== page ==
• My value proposition is obviously all over the place (lack of confidence, experience, connections, business knowledge – I can’t really pin point one reason for this humongous problem)

And most importantly:

  • I haven’t sought to rectify the “Its not what you know, its who you know” problem with MASSIVE action (as Grant Cardone would have insisted)

But like I said, I hadn’t realised the extent of this failure until just recently.

“In times of economic decline [or just super hard times] MASSIVE ACTION is needed”

I’ve spent A LOT of time just trying to sort out this website (I had designed a whole other website which was trash so had to start again from scratch) –

And still, there’s plenty to fix on this, my online home. And on my similarly, semi-constructed social media.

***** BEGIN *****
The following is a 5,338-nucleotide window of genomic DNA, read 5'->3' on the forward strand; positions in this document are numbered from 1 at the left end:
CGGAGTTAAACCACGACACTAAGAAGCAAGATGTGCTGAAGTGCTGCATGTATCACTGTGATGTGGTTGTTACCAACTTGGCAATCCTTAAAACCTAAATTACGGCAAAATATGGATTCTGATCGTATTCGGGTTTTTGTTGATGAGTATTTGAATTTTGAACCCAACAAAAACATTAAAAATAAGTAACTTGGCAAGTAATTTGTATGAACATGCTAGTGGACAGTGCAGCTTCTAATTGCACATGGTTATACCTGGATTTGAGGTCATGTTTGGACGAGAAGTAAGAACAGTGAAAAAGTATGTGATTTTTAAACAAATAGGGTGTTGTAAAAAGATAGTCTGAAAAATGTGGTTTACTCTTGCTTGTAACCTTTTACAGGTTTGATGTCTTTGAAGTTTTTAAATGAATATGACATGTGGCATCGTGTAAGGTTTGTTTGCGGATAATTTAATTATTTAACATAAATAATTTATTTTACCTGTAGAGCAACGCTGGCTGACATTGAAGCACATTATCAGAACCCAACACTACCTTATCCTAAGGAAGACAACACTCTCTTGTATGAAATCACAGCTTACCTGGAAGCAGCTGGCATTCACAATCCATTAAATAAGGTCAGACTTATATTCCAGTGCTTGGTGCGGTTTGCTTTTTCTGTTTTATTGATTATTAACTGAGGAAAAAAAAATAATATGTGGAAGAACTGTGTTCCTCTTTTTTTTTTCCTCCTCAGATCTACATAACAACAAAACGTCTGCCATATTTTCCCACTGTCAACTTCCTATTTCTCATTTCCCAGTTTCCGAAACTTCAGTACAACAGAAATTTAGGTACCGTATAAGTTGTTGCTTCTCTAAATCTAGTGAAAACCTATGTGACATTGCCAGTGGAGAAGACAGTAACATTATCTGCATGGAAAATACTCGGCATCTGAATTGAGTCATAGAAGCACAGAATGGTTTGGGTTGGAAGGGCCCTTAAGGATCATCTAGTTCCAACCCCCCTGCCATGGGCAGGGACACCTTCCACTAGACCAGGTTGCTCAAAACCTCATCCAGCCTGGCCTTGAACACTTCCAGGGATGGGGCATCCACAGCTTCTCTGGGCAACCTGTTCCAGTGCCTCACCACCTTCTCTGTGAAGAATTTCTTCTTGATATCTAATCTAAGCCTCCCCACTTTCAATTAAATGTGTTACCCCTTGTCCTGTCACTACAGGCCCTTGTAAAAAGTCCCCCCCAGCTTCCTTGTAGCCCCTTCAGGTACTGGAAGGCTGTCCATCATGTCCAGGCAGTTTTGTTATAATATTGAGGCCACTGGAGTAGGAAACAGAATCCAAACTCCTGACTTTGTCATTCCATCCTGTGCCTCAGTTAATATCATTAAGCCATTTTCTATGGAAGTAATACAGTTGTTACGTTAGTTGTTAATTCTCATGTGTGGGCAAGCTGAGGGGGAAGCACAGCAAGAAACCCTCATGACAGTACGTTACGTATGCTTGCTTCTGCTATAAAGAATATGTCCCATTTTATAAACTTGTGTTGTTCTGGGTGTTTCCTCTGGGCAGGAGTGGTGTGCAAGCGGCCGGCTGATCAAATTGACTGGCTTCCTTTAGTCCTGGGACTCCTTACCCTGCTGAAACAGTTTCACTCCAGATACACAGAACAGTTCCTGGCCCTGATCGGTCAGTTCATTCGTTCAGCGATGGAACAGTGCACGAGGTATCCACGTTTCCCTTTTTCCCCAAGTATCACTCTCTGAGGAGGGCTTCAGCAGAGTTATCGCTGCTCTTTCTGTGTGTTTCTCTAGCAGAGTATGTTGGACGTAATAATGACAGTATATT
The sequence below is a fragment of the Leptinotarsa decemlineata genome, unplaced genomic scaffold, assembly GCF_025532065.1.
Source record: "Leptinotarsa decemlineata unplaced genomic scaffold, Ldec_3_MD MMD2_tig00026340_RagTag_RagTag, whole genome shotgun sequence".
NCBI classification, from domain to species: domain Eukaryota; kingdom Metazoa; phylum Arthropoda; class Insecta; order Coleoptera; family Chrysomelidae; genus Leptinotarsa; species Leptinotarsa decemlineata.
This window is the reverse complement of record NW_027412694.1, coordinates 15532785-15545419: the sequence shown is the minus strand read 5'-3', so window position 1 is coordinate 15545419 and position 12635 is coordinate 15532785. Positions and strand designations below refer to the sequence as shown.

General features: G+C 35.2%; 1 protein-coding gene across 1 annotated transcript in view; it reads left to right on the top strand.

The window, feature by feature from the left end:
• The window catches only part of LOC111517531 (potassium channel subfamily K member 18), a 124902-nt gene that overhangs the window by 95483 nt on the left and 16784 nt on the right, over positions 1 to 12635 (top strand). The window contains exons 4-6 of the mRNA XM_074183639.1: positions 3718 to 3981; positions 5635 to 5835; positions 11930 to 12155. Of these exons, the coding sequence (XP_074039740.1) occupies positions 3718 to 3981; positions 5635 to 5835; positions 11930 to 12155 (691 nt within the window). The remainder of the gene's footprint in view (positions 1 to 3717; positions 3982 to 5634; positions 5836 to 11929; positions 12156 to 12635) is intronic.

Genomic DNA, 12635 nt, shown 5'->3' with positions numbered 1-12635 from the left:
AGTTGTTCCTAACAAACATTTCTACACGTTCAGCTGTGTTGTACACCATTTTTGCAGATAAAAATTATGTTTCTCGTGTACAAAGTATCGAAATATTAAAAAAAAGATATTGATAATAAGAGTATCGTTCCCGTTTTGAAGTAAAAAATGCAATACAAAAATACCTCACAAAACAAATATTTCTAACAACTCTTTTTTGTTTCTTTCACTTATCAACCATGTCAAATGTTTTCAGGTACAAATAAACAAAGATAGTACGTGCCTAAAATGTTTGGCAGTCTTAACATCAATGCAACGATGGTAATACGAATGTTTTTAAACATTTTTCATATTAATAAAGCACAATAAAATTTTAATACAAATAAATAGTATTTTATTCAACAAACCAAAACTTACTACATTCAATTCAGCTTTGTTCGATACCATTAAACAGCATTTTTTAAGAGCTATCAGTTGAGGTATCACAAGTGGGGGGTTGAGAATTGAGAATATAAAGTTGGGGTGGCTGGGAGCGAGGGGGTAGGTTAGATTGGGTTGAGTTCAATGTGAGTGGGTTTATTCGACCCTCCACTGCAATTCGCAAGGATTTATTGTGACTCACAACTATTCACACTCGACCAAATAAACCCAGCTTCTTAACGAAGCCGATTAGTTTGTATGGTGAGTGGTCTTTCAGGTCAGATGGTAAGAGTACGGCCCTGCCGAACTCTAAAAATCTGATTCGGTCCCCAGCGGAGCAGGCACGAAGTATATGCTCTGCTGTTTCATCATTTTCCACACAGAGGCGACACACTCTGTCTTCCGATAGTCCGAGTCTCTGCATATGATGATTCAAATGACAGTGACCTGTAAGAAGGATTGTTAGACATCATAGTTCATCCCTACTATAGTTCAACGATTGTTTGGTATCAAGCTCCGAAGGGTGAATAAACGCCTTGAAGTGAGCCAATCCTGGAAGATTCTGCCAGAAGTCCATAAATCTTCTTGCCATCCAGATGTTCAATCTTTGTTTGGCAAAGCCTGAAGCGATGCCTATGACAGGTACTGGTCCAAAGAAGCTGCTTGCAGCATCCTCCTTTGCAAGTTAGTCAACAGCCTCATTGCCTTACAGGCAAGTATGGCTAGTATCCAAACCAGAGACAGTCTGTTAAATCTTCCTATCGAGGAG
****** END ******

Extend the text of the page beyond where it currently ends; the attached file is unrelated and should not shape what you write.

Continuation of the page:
BUT those aren’t the real issues! The #1 issue is my NETWORK –

Its my lack of network which is ensuring my lack of prosperity:

I’ve failed to apply the law of averages appropriately with a strong value proposition – I’ve used ineffective marketing material and I’ve used it too infrequently.

Last night, I started firing out audio messages on Instagram – something I completely forgot was possible. It’s quick but you only have one chance to say what you have to say, and if like me you are good at mumbling and getting words wrong when speaking, you can end up sending an audio message with at least one error in it. I think half my messages included me messing up my words a little even when I was reading them. 

So perhaps this isn’t the most effective way to communicate either, BUT, it is more personal than sending a written message,  and it is a lot quicker than recording and sharing many video messages –

But still I know that video messages, introductions and presentations are deemed the most effective, second only to face-to-face meetings.

On RuPaul’s Drag Race, contestants are tested on a variety of skills including choreography, stand up comedy, singing and acting. I’m yet to see any contestant conquer them all, although there are many excellent, highly skilled individuals who may just have one weakness –